Funding opportunities

Derivation and characterization of dopamine neurons from human embryonic stem cells

Funding Type: 
SEED Grant
Grant Number: 
RS1-00276
Funds requested: 
$684 998
Funding Recommendations: 
Not recommended
Grant approved: 
No
Public Abstract: 
Parkinson's disease is a debilitating chronic and progressive disease characterized by muscle rigidity, tremor, slowing of movement progressing to inability to move, and various difficulties with speech, posture, and cognition. It is generally agreed that the loss of a particular type of brain cell called the dopamine neuron is responsible. Drug therapy is useful in early stages but becomes less effective as the disease progresses. Dopamine cell transplantation has been successful to some degree, but has been limited by the number of cells available for transplant as well as the long term functional viability of such cells. Recently it has been shown that the exposure of human embryonic stem cells to a cocktail of growth factors leads to the production of substantial numbers of dopamine cells. Thus human embryonic stem cells may yield an inexhaustible supply of such neurons. However, the efficacy of such cells in transplant therapy depends on such cells exhibiting the necessary characteristics of dopamine cells, most importantly the ability to produce and release dopamine when transplanted into the brain. The work proposed here will allow a complete characterization of the properties of such cells in terms of their neurochemistry, degree of activity and ability to make and release dopamine. Using a variety of markers we have developed and are developing in live cells, we will be able to isolate a homogeneous population of dopamine cells produced from human embryonic stem cells and optimized for their ability to replace the function of the lost dopamine neurons in Parkinson's disease. We see this as a necessary "quality control" step to assure the maximum therapeutic value of such cells. Eventually we will transplant such functionally verified dopamine cells into animal models of Parkinson's disease as the next step to their eventual therapeutic use in human Parkinsonian patients.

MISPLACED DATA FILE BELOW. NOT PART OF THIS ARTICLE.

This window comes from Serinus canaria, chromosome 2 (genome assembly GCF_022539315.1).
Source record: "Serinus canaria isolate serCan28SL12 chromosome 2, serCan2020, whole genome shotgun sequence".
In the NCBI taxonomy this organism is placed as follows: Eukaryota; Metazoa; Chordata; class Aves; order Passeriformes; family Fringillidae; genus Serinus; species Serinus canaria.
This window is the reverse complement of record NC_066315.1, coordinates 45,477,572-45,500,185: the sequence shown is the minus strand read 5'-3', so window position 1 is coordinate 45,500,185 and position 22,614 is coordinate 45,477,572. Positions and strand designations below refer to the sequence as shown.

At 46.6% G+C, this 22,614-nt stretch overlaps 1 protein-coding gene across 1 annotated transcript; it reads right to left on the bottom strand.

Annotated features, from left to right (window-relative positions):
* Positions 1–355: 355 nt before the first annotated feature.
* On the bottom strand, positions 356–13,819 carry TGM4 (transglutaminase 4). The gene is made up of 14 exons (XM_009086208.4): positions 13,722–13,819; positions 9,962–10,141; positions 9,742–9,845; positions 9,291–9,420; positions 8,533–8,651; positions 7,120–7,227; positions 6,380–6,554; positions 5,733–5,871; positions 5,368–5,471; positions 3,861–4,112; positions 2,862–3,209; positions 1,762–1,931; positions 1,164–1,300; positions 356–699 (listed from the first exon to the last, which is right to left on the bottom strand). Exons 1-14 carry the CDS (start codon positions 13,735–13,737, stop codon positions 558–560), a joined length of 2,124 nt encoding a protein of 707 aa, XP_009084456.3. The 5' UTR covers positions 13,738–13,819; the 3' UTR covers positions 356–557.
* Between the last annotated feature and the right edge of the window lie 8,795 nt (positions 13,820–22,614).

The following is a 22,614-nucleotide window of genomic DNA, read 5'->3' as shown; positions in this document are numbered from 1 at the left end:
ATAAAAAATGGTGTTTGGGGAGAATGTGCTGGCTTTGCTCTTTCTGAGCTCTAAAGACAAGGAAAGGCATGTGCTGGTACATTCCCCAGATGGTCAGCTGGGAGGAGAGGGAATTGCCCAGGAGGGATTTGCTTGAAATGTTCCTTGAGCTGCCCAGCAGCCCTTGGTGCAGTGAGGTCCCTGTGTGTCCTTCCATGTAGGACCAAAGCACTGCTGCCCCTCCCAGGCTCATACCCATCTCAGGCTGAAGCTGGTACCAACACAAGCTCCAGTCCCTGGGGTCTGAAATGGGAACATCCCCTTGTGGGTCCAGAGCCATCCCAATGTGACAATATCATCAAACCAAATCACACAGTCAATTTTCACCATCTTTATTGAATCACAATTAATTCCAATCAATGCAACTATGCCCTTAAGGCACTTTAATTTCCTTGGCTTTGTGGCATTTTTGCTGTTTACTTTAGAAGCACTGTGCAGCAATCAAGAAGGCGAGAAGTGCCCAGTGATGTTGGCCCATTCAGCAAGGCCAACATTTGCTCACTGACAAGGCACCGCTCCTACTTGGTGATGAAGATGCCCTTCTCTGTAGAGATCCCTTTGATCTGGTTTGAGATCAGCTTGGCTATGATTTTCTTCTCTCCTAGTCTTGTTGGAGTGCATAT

Statement of Benefit to California: 
Parkinson's disease is a debilitating chronic and progressive disease characterized by muscle rigidity, tremor, slowing of movement progressing to inability to move, and various difficulties with speech, posture, and cognition. The incidence of newly diagnosed Parkinson's disease in California is estimated at about 13/100,000 citizens per year. Assuming a population of 36 million in California, that yields 468,000 newly diagnosed cases of Parkinson's disease every year in California. Clearly this is one of the most prevalent neurological disorders in California. This translates into a tremendous decrease in productivity of the work force, let alone the immense cost in medical care, and the personal cost in human suffering. The ability to transform human embryonic stem cells into dopamine neurons holds probably the greatest potential for cure of this terrible disease. However, stem cells do not uniformly turn into dopamine neurons when exposed to appropriate growth factors. Thus this proposal is aimed at optimizing the transformation by finding the best conditions for transformation, followed by functional characterization of those cells by a wide variety of neurochemical and physiological assays. The result will be a homogeneous population of functionally optimized dopamine neurons that will be maximally useful for transplantation first into animal models of Parkinson's and ultimately into human patients.